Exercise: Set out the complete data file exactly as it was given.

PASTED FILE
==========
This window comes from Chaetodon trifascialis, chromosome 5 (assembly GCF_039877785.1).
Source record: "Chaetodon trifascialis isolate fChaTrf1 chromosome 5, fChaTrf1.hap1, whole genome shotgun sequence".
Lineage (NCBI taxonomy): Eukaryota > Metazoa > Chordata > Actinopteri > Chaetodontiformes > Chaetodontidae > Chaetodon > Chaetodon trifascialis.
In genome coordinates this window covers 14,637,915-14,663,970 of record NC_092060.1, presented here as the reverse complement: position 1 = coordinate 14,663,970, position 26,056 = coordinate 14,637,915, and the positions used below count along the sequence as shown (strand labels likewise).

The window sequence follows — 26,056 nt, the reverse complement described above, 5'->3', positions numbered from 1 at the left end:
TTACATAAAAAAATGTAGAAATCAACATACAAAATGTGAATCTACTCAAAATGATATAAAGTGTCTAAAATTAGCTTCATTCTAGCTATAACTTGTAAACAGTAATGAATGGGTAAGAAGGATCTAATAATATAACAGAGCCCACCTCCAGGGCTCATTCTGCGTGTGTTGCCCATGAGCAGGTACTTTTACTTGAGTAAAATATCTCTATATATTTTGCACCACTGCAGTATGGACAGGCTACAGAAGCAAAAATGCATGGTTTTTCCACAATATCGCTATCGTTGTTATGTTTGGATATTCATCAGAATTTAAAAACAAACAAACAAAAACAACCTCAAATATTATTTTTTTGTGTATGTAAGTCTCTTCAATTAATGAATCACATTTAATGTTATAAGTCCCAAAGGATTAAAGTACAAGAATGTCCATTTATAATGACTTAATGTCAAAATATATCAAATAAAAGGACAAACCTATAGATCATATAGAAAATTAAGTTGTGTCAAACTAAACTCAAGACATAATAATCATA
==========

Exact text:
This window comes from Chaetodon trifascialis, chromosome 5 (assembly GCF_039877785.1).
Source record: "Chaetodon trifascialis isolate fChaTrf1 chromosome 5, fChaTrf1.hap1, whole genome shotgun sequence".
Lineage (NCBI taxonomy): Eukaryota > Metazoa > Chordata > Actinopteri > Chaetodontiformes > Chaetodontidae > Chaetodon > Chaetodon trifascialis.
In genome coordinates this window covers 14,637,915-14,663,970 of record NC_092060.1, presented here as the reverse complement: position 1 = coordinate 14,663,970, position 26,056 = coordinate 14,637,915, and the positions used below count along the sequence as shown (strand labels likewise).

The window sequence follows — 26,056 nt, the reverse complement described above, 5'->3', positions numbered from 1 at the left end:
TTACATAAAAAAATGTAGAAATCAACATACAAAATGTGAATCTACTCAAAATGATATAAAGTGTCTAAAATTAGCTTCATTCTAGCTATAACTTGTAAACAGTAATGAATGGGTAAGAAGGATCTAATAATATAACAGAGCCCACCTCCAGGGCTCATTCTGCGTGTGTTGCCCATGAGCAGGTACTTTTACTTGAGTAAAATATCTCTATATATTTTGCACCACTGCAGTATGGACAGGCTACAGAAGCAAAAATGCATGGTTTTTCCACAATATCGCTATCGTTGTTATGTTTGGATATTCATCAGAATTTAAAAACAAACAAACAAAAACAACCTCAAATATTATTTTTTTGTGTATGTAAGTCTCTTCAATTAATGAATCACATTTAATGTTATAAGTCCCAAAGGATTAAAGTACAAGAATGTCCATTTATAATGACTTAATGTCAAAATATATCAAATAAAAGGACAAACCTATAGATCATATAGAAAATTAAGTTGTGTCAAACTAAACTCAAGACATAATAATCATA